This couldn’t be happening to me, I would tell myself, every time I found myself crying inconsolably, with either my head buried deep in a pillow or muffling my sobs in the bathroom. Wasn’t my life as perfect as it could be? Married at 25, had a child at 28, doing a job that I loved and living the ideal family life every woman wants to? Then why was I feeling this endless pit in guts? Why did it my chest hurt, as if there was a weight strapped to it 24 by 7? Why my mind was constantly enveloped in this thick sludge of numbness? Why was I crying so bitterly and that too at an alarmingly increasing frequency? I was suffering from depression, but I refused to accept it. And it was only when I found the courage to accept this fact, did the process of healing begin.
- A lot of people live in denial of an on-going mental health crisis.
- The stigma around mental health keeps people from accepting that they have a problem at hand.
- But how can a person begin to heal, unless they accept that something is not right in their life?
- It only gets easier, once your find the courage to raise your hand and ask for help.
I was suffering from depression, but I refused to accept it. And it was only when I found the courage to accept this fact, did the process of healing begin.
We live in a society which still looks down upon mental health crisis as if it is some kind of unnatural occurrence, something all of us should be scared of. Mental illness is a taboo and if one dares to speak about it, one risks being ostracised socially and sadly, even by their near ones. A 2018 report by The Live Love Laugh Foundation suggests that 87 percent of respondents who participated associated mental illness with severe disorders. What’s more, about 47 percent of participants admitted to using the word “retard” to describe people with mental illness. Is it a surprise then, that people suffering from mental health issues often live in denial of their problem?
We talk about depression for instance, and we discuss what the signs are if a person is depressed. We even discuss how to be supportive of such people, and therein lies the problem. We see it as something which happens to others, not as something that could happen to us too. Isn’t this approach of ours applicable to all misfortunes and diseases though? We never see ourselves as patients or rather sufferers, and always views mental health crisis from a third person’s perspective.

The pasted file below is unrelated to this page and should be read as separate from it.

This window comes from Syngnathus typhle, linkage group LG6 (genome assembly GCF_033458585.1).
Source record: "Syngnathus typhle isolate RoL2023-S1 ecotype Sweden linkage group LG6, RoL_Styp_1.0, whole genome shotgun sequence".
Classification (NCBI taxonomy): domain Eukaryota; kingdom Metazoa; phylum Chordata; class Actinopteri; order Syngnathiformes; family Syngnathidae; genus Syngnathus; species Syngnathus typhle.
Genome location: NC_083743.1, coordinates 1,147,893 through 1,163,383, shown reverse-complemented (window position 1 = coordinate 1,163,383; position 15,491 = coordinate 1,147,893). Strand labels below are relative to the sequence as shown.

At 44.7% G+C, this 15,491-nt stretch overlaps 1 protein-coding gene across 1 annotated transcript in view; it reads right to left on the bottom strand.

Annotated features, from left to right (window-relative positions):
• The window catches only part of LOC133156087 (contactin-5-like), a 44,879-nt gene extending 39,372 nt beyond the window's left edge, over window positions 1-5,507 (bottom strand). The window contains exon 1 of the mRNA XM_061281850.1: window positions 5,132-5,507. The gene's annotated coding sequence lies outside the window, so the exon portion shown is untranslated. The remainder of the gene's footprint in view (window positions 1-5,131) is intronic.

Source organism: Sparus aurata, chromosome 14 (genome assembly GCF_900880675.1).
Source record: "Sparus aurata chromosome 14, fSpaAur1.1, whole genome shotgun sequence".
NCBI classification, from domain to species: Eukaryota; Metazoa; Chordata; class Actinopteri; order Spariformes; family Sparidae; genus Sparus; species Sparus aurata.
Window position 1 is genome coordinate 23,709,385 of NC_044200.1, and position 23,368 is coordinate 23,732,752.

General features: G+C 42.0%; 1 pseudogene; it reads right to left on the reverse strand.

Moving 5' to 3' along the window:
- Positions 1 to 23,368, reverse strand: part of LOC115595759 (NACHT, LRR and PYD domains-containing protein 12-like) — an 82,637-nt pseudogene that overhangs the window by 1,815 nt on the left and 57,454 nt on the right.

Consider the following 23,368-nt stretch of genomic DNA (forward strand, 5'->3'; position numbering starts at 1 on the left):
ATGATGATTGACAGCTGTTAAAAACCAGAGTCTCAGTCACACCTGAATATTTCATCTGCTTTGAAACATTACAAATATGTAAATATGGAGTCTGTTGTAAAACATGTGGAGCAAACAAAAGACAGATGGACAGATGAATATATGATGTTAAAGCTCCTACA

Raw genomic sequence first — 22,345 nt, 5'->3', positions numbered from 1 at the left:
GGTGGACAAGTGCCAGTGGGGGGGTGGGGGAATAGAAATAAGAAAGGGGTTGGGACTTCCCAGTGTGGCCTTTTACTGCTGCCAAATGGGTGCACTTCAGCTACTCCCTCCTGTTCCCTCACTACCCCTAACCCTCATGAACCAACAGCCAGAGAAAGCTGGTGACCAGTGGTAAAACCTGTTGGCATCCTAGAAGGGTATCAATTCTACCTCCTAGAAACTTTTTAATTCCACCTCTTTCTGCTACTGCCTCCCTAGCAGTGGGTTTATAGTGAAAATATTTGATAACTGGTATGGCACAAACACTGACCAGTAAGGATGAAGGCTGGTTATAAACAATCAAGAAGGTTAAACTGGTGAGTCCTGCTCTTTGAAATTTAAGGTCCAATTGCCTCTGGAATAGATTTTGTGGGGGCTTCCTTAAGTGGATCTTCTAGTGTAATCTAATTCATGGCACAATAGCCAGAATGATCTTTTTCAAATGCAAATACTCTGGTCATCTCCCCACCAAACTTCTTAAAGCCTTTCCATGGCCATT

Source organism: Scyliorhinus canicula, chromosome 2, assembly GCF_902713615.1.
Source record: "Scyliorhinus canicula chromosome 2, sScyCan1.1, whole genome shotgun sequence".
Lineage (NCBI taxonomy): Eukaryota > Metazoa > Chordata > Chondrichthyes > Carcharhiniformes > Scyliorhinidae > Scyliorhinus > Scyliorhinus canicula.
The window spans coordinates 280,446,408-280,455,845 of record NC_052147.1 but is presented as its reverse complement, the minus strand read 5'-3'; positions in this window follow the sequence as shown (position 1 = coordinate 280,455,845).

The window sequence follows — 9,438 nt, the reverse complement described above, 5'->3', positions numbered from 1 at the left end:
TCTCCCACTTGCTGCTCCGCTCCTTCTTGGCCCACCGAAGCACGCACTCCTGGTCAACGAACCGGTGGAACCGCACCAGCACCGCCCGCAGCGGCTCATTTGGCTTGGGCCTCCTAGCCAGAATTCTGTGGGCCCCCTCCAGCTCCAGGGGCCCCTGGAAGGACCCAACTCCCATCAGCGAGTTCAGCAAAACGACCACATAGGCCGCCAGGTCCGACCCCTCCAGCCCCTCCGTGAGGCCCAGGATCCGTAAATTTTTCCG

Also, there seems to be a lack of awareness regarding the healing part of mental health issues. So I have a mental health crisis, what’s next for me? Will it ever go away? Or will it follow me for the rest of my life? Will it affect my work or my personal life? Will it get worse with time or better? Better to shun the problem out of your head than deal with it. But alas, averting your gaze won’t make the problem go away. This is why we need to encourage people to embrace their mental health issues because that is the first step of the healing process.
You won’t know how to deal with your issues, unless you seek help. And you won’t seek help unless you accept that you have a problem. It only gets easier once you accept this and then also accept that you need to take help, which is another struggle.
It took courage on my part to open up complete stranger and let her help me figure out my issues. I was never promised a solution, and only after months of therapy did it dawn on me that I had played the biggest part in my own healing. First by facing my fears and inhibitions, second by reaching out for help and third, by being stubborn enough to stick to the long and draining process of putting myself together, and getting that proverbial weight off my chest.
Why have I chosen to open about my struggles? Because I know what it is like to not take help and suffer in silence, without any help. I would encourage anyone reading this article and dealing with a mental health crisis to reach out and ask for help. To overcome the roadblocks of superstitions, notions and stereotypes this may be keeping you from doing so. But first and foremost, to accept that you are not okay.
Picture Credit: Roar.Lk
Yamini Pustake Bhalerao is a writer with the SheThePeople team, in the Opinions section. The views expressed are the author’s own.